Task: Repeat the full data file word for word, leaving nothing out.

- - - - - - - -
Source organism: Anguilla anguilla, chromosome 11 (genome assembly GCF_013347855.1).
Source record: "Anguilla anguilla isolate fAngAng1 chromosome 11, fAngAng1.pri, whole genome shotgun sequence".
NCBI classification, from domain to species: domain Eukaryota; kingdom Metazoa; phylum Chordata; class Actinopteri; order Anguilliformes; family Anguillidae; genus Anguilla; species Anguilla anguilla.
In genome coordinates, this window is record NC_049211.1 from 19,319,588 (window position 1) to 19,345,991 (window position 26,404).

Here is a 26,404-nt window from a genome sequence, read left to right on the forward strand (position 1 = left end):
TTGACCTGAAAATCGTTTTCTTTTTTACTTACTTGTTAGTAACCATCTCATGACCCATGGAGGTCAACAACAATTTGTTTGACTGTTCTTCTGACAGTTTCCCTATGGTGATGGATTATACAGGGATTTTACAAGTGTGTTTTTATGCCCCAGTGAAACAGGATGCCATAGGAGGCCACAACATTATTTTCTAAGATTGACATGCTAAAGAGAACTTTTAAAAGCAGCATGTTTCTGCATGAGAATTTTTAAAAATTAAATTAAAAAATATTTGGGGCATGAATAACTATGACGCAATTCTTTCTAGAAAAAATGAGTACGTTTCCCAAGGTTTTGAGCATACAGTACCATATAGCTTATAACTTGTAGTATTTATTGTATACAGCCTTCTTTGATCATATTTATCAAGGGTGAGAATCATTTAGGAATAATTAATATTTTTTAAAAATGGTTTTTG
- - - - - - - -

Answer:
Source organism: Anguilla anguilla, chromosome 11 (genome assembly GCF_013347855.1).
Source record: "Anguilla anguilla isolate fAngAng1 chromosome 11, fAngAng1.pri, whole genome shotgun sequence".
NCBI classification, from domain to species: domain Eukaryota; kingdom Metazoa; phylum Chordata; class Actinopteri; order Anguilliformes; family Anguillidae; genus Anguilla; species Anguilla anguilla.
In genome coordinates, this window is record NC_049211.1 from 19,319,588 (window position 1) to 19,345,991 (window position 26,404).

Here is a 26,404-nt window from a genome sequence, read left to right on the forward strand (position 1 = left end):
TTGACCTGAAAATCGTTTTCTTTTTTACTTACTTGTTAGTAACCATCTCATGACCCATGGAGGTCAACAACAATTTGTTTGACTGTTCTTCTGACAGTTTCCCTATGGTGATGGATTATACAGGGATTTTACAAGTGTGTTTTTATGCCCCAGTGAAACAGGATGCCATAGGAGGCCACAACATTATTTTCTAAGATTGACATGCTAAAGAGAACTTTTAAAAGCAGCATGTTTCTGCATGAGAATTTTTAAAAATTAAATTAAAAAATATTTGGGGCATGAATAACTATGACGCAATTCTTTCTAGAAAAAATGAGTACGTTTCCCAAGGTTTTGAGCATACAGTACCATATAGCTTATAACTTGTAGTATTTATTGTATACAGCCTTCTTTGATCATATTTATCAAGGGTGAGAATCATTTAGGAATAATTAATATTTTTTAAAAATGGTTTTTG